As mentioned at the outset, this happens to work extremely well for a platformer. Players are beset by constant streams of light and dark energy, requiring you to learn the patterns, as you would in a shmup, but giving you leeway to execute some patience. However, platforms and traps will be affected by which power is in activated too. Steadily, these patterns get harder, the enemies peskier and the margin for error smaller. Steadily, the game throws you new and harder challenges in each world. However, it’s remarkable at how satisfying the game becomes when you get it ‘right’, and while you’re rewarded with satisfaction for completing a hard sequence, the game is forgiving enough that multiple restarts are unlikely to bother too many.

Outland really epitomises the ‘easy to learn, hard to master’ mantra, without requiring ninja-like skills, but the boss battles aren’t so forgiving. Failing them sends you back to the beginning, but when you’ve got such tense, huge and well-thought out encounters, it’s almost a joy to keep going at them. Again, it’s not because they’re cheap, it’s because you weren’t good enough to handle them. It demands skill to be proficient but it’s never impossible. Figuring out the bosses and some of the tougher enemies is half the fun.

There are some criticisms that ought to be brought up though, as niggling as they might be. While the design of some of the ‘bullet streams’ are remarkably imaginative if demanding, there are times where the level design itself feels flat and lacking, particularly when you have a constant butterfly trail. It can get confusing when damaged, as you flash red and it’s hard to know which power you have active. Oops. And for all your powers and abilities, a lot of the game doesn’t really demand it. So it can come off as a waste sometimes. While a fantastic and distinctive platformer in its own right, the weak delivery of story and interface aspects (it’s never explained until you get to the teleport ability what a key menu does) sometimes make it feel like Outland rides off it’s pedigree; it makes you remember other platformers more than itself.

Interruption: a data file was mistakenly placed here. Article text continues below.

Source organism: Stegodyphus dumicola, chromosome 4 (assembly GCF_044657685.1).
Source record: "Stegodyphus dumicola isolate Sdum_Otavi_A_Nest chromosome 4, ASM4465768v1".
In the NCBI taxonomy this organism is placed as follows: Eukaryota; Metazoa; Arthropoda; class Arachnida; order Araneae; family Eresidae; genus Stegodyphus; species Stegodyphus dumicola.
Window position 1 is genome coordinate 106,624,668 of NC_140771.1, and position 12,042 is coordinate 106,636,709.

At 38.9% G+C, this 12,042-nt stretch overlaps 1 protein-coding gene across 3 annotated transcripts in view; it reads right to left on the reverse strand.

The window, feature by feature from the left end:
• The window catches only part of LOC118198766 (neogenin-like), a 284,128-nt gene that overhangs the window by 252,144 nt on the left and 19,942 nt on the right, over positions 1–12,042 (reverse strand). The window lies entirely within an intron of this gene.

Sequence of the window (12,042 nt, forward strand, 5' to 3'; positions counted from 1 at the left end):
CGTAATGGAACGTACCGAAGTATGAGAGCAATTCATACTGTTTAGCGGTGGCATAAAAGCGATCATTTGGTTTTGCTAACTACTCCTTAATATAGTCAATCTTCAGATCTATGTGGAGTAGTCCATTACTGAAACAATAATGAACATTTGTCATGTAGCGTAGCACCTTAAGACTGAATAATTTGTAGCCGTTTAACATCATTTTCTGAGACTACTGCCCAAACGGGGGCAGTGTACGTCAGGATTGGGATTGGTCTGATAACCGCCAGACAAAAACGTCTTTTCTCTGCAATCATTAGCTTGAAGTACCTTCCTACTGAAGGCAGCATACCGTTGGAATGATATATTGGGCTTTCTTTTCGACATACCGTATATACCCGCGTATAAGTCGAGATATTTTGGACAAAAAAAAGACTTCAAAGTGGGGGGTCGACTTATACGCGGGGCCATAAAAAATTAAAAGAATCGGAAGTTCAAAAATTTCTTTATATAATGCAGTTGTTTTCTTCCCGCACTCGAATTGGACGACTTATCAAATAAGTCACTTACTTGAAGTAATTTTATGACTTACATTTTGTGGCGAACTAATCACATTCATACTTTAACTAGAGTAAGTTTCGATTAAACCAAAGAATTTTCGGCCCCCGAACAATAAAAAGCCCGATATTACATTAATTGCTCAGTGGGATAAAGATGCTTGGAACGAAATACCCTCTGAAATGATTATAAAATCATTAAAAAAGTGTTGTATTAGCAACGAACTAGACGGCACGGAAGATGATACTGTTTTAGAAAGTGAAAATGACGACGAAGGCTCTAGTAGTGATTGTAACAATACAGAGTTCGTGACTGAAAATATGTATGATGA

Probably better to avoid that.

Probably better to avoid that.
Still, if you’re looking for value, Outland has more of it than a lot of retail titles. It’s remarkably long for a downloadable title – with around ten to twelve hours for a single player through (remember, the clock doesn’t count retries). But to top that off, you’ve got collectibles that actually add to the game, secrets to explore once you upgrade your abilities (though not as many as you’d like), an arcade mode that challenges you both to collect the points and finish the world as quickly as possible, online co-op that allows you to play through the whole story and arcade challenges specifically designed for co-op and of course, leaderboards. The co-op challenges even manage to open up a new way of playing and are quite creative.

If it isn’t obvious by now, Outland is one of the best arcade titles for the year so far, and probably the best original action platformer of the generation. It successfully blends the best elements of classic platformers with modern sensibilities and innovative designs, creating an experience that is challenging but alluring, demanding in skill but not impossible and remarkably well-constructed. Not to mention, the art style and soundtrack make the game an absolute aesthetic stunner and audio treat. Oh, and it’s probably a more complete package than most current retail titles. While it doesn’t quite reach the masterpiece stage, for anyone in the market for a fast and awesome platformer, you’re unlikely to play much better this year.
The Score
Fast, fluid, challenging, alluring, a visual and audio treat, Outland utilises classic inspiration, modern sensitivities and innovation to create the best original platformer in a generation. 9
Looking to buy this game right now? PALGN recommends www.Play-Asia.com.

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2 years ago
Looks fantastic. Great review, Jeremy!
2 years ago
Cheers icon_y1.gif

Oh, and to everyone out there... it's only 800 points icon_eek.gif
2 years ago
If it isn’t obvious by now, Outland is one of the best arcade titles for the year so far, and probably the best original action platformer of the generation
Oh wow huge call when Hardcorps: Uprising came out two months back.

Still looks great though, can't wait to get home and DL it.
2 years ago
Nice review. Game looks great. I don't have the time to play it though. :/
2 years ago
I need to get a 360.
2 years ago
Benza wrote
Oh wow huge call when Hardcorps: Uprising came out two months back.
Hmm... I'd consider Hard Corps more a side-scrolling shooter rather than an action platformer. Two different genres, really.